Porketta, porchetta – the variety of names this popular roast has is just a bit less than the cut of pork from which it's made. Pork shoulder, pork butt, pork loin, the entire pig – all have been used in preparation of this popular dish that has a history dating back to 13th century Umbria, Italy. A popular street food with its own celebratory festival, porchetta most likely became porketta when Italian immigrants landed in the upper Midwest to work in the iron mines and found porketta sandwiches in their lunch boxes.
How to Cook a Porketta Roast
Porketta's Identity Crisis
The one consistent about porchetta and porketta is that they require meat cut from a pig and butterflied, skin to crown the top and herbs for the stuffing. Together, they create a succulent porchetta or porketta roast that works as a main dish or meat for porketta sandwiches and panini. The distinction is that in the Midwest, porketta usually denotes a sandwich, while porchetta can be either a roast or a sandwich. It's a matter of geography.
Start With a Roast
Whether you are making porketta or porchetta, you need a piece of pork. Shoulder, butt or top loin all can be roasted to porketta perfection. If you are pals with the butcher, ask to keep the top skin attached and have him score it if you are making porchetta. Take your pork package home and butterfly it, meaning cut it in half but not all the way through. It should open like a book.
Creating the Rub
The secret ingredient is the herb rub or paste each cook creates for the porketta roast. The necessary ingredient is fennel, a mildly licorice-tasting bulb that defines the roast. Rosemary, sage, garlic, lemon pepper and salt are all blended to create the rub. If a paste is desired, add olive oil. Coat the inside of the roast with the blend, close it up, tie it with a butcher's string and let it sit for several hours or overnight to marinate.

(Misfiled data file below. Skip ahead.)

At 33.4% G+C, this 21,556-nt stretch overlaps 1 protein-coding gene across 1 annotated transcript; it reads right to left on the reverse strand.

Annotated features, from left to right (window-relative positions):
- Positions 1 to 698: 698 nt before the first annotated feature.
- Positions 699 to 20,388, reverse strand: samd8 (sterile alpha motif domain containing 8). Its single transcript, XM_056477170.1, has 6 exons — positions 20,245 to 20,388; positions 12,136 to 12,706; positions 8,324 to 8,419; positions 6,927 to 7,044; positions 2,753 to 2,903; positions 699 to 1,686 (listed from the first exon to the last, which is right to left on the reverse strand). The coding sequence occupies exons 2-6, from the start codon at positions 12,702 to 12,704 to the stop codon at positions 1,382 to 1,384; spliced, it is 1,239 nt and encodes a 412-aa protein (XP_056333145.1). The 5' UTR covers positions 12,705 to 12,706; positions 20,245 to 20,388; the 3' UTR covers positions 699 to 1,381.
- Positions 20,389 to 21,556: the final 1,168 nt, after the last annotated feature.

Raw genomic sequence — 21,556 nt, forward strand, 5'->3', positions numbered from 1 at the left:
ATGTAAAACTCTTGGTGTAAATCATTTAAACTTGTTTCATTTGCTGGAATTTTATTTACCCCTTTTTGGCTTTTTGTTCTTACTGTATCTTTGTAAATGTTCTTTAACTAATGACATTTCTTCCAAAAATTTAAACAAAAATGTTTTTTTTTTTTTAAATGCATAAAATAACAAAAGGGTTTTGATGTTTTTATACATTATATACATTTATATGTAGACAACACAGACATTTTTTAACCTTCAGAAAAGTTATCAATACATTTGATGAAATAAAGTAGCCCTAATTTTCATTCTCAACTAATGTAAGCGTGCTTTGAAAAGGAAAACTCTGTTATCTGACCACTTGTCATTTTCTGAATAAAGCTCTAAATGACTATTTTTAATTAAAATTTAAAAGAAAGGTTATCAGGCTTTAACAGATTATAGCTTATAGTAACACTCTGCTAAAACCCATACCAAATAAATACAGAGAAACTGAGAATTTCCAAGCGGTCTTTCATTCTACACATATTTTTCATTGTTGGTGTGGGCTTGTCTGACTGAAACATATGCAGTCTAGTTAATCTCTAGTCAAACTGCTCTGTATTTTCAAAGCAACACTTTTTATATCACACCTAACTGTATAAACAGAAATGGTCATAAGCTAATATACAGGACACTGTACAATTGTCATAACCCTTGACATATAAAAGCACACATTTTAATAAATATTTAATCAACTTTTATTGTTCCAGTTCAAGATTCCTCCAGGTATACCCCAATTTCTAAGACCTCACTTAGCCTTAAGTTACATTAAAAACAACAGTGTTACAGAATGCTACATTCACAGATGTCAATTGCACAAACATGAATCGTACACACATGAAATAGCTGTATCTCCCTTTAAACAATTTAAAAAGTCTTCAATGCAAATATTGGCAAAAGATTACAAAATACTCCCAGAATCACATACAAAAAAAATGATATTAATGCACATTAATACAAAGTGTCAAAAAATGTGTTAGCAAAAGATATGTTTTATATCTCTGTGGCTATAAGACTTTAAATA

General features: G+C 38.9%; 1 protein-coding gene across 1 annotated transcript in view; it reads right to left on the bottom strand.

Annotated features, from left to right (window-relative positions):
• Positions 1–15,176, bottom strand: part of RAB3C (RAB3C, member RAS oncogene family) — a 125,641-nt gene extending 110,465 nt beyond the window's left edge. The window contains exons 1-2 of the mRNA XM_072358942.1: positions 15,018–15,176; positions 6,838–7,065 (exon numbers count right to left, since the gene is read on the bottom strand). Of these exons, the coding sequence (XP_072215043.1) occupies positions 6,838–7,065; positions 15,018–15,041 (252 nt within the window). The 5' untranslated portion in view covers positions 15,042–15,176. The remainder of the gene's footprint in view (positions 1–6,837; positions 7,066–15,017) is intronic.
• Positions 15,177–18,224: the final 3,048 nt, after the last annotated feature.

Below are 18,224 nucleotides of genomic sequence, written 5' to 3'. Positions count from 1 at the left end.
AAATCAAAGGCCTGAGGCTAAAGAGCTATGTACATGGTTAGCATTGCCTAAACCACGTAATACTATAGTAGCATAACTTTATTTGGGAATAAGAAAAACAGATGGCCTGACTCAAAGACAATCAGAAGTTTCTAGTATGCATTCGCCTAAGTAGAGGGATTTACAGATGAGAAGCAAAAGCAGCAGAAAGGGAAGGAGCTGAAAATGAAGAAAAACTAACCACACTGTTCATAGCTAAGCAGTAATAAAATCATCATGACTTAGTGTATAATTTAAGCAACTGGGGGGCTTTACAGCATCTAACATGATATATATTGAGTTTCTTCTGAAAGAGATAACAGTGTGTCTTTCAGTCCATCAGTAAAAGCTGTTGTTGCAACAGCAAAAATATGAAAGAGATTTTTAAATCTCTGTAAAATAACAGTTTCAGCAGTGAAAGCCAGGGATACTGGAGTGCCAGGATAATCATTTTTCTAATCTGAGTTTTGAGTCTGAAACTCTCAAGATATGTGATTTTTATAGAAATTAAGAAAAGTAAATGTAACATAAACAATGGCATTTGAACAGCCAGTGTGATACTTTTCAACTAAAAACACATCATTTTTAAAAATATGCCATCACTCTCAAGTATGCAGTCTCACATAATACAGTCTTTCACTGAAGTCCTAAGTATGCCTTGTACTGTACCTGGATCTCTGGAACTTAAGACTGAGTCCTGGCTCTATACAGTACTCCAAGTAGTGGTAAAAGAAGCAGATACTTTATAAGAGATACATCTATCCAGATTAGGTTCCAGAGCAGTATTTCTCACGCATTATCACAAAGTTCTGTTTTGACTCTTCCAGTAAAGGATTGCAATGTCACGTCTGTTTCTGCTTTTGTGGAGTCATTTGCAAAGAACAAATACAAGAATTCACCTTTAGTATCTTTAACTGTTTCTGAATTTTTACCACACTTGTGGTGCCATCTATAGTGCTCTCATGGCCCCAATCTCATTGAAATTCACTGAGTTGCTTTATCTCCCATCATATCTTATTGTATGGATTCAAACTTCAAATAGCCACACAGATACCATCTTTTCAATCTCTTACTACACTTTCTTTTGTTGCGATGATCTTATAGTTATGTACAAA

Oven Roasting the Porketta
Cooking porketta in the oven gives you control over the heat and internal temperature. Slow roasting at a low temperature yields a roast so tender that it can be pulled apart with a fork. Bring your porketta up to room temperature and then lay it in a baking dish and roast at 450 degrees Fahrenheit for about a half hour. This should crisp up the outside of the roast.
Turn the oven down to 325 and roast for several more hours until a meat thermometer reads 180. During the final hour of cooking, you may want to add carrots, slices of fennel, potatoes and even celery to the baking dish plus a bit of chicken stock. This gravy will be poured on top of the pork when served as a roast or used as a dipping sauce for porketta sandwiches.
Making a Crock-Pot Porketta
Unlike the butterflied pork cut, a porketta made in a Crock-Pot isn't cut open. Instead, the rub is massaged into the exterior of the meat before it's placed in the pot. Some cooks use sliced potatoes on the bottom of the pot, and others cook the pork over onions and celery or sliced fennel. A cup of chicken stock adds moisture and flavor. Cook for eight to 10 hours on low.
The Perfect Porchetta
"Crackling," otherwise known as the skin of the pork, sits atop a porchetta roast and is a cherished delicacy in many countries. If you have the top skin, rub it with oil and sprinkle sea salt over it before you put your porchetta roast in the oven. The initial high temperature blast gets the skin cooking. Lowering the temperature for the next stage cooks the piece of pork underneath.
Before removing it from the oven, give the roast another high temperature blast for a few minutes and then let the roast sit for at least 15 minutes before removing the cracking, cutting it and then slicing the porchetta.
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